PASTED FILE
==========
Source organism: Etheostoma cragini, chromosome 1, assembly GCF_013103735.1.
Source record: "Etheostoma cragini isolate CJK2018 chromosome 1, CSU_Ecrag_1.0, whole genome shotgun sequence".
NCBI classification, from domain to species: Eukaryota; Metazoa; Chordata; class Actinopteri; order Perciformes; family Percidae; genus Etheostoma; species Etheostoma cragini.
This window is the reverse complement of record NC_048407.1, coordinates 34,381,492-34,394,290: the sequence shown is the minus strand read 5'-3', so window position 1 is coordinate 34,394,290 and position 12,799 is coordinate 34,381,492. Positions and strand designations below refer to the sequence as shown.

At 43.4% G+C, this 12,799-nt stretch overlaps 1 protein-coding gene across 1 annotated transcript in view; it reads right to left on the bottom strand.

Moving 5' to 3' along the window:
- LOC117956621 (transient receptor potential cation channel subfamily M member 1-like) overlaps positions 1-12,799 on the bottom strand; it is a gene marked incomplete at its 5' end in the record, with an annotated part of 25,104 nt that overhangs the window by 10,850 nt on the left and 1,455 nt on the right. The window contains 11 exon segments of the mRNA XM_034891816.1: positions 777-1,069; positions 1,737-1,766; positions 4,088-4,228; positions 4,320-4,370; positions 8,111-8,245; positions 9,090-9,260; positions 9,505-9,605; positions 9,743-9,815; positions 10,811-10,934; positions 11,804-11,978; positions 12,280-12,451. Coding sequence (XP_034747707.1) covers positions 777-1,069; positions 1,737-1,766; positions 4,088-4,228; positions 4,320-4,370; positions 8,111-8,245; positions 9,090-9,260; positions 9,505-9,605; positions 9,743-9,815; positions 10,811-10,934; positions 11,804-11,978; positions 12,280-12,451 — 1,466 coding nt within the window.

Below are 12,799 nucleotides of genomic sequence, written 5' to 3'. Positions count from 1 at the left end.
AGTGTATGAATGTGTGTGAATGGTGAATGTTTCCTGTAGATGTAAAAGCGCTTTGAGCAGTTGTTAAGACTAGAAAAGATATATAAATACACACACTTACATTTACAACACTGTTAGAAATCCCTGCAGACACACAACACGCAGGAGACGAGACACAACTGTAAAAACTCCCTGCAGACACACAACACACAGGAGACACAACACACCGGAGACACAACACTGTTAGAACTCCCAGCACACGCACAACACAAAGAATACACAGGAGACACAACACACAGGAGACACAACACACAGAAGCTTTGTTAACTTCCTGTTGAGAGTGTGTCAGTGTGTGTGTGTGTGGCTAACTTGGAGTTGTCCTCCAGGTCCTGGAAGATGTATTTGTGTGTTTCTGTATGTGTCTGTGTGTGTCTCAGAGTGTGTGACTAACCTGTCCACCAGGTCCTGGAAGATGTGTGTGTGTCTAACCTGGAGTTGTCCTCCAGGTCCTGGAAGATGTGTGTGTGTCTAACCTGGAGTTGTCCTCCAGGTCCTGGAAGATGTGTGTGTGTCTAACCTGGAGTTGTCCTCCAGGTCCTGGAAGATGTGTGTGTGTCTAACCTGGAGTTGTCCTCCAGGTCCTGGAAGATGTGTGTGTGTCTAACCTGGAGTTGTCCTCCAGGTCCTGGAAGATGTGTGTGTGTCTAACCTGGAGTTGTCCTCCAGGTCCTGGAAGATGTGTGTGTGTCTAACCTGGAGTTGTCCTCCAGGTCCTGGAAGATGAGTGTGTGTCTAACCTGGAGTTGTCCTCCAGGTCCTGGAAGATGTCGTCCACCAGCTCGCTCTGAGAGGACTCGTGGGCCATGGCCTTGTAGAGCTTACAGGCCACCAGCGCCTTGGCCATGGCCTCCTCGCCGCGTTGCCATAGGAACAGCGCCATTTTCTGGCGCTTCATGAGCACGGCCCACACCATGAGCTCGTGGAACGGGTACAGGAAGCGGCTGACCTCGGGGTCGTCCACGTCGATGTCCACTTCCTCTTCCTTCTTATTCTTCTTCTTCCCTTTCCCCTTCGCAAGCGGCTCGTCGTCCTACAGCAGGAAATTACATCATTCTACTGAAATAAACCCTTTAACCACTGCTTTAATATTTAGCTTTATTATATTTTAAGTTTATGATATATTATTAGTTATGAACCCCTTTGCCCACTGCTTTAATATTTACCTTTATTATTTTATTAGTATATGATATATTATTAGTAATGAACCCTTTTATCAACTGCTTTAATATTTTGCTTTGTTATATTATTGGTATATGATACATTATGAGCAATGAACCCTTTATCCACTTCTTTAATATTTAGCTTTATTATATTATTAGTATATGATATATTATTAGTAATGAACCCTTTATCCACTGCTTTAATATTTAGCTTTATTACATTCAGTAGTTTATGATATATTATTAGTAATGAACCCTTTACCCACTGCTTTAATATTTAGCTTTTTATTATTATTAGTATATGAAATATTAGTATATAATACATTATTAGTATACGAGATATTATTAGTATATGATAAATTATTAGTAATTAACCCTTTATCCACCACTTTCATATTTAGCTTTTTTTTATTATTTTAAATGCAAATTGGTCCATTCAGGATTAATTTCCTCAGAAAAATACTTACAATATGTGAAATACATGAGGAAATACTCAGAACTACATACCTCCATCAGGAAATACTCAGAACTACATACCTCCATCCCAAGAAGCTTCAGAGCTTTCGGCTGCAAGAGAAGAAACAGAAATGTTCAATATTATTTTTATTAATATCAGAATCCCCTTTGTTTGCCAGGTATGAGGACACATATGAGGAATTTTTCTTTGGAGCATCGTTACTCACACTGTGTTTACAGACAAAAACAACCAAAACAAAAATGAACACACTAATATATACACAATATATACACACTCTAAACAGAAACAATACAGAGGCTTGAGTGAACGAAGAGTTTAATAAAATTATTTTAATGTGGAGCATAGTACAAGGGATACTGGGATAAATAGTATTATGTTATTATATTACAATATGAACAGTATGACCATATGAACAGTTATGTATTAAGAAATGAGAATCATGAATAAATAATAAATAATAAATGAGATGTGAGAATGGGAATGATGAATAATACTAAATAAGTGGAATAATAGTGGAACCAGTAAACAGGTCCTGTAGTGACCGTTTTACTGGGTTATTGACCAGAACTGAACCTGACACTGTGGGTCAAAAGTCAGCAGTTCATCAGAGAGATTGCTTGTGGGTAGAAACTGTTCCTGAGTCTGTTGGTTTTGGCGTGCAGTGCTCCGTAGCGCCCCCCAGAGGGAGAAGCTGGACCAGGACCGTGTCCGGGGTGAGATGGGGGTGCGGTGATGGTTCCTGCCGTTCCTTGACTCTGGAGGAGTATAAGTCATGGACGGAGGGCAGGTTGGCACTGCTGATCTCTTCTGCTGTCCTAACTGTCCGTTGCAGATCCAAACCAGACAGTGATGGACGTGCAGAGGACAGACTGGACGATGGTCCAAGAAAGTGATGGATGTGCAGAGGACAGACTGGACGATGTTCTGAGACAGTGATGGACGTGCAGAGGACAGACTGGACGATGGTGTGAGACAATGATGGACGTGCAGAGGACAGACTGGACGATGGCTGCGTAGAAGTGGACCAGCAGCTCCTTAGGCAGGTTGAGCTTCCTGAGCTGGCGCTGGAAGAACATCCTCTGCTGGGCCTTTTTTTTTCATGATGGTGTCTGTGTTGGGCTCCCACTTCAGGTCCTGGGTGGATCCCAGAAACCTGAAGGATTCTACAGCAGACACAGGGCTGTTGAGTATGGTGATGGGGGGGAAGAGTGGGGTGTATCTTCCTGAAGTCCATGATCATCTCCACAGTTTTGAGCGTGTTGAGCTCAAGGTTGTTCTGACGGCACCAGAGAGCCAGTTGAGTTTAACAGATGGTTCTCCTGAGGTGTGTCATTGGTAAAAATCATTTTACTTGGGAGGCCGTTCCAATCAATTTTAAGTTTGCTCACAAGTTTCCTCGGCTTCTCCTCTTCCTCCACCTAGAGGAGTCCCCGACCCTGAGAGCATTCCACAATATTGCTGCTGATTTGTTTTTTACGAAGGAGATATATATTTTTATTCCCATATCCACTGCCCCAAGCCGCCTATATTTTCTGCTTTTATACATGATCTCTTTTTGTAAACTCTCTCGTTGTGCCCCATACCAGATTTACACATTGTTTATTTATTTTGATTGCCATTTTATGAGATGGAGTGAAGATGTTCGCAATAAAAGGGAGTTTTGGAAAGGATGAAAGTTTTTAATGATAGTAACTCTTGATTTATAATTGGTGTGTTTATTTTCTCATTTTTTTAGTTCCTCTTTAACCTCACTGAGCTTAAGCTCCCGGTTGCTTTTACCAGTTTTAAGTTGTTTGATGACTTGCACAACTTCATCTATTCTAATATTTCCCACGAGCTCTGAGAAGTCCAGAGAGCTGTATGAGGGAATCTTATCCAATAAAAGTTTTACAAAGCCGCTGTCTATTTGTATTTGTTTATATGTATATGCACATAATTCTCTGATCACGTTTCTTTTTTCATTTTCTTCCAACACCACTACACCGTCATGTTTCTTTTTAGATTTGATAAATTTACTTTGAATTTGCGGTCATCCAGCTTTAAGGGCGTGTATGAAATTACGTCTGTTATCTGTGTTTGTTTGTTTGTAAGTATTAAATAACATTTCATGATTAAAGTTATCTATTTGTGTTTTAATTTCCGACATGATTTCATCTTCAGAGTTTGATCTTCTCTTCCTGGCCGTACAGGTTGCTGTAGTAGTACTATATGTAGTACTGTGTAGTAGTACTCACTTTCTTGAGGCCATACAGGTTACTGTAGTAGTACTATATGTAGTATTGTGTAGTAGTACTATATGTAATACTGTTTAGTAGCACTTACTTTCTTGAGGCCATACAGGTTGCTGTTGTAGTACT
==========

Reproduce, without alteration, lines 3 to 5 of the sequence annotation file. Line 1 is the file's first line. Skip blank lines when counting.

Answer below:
NCBI classification, from domain to species: Eukaryota; Metazoa; Chordata; class Actinopteri; order Perciformes; family Percidae; genus Etheostoma; species Etheostoma cragini.
This window is the reverse complement of record NC_048407.1, coordinates 34,381,492-34,394,290: the sequence shown is the minus strand read 5'-3', so window position 1 is coordinate 34,394,290 and position 12,799 is coordinate 34,381,492. Positions and strand designations below refer to the sequence as shown.

At 43.4% G+C, this 12,799-nt stretch overlaps 1 protein-coding gene across 1 annotated transcript in view; it reads right to left on the bottom strand.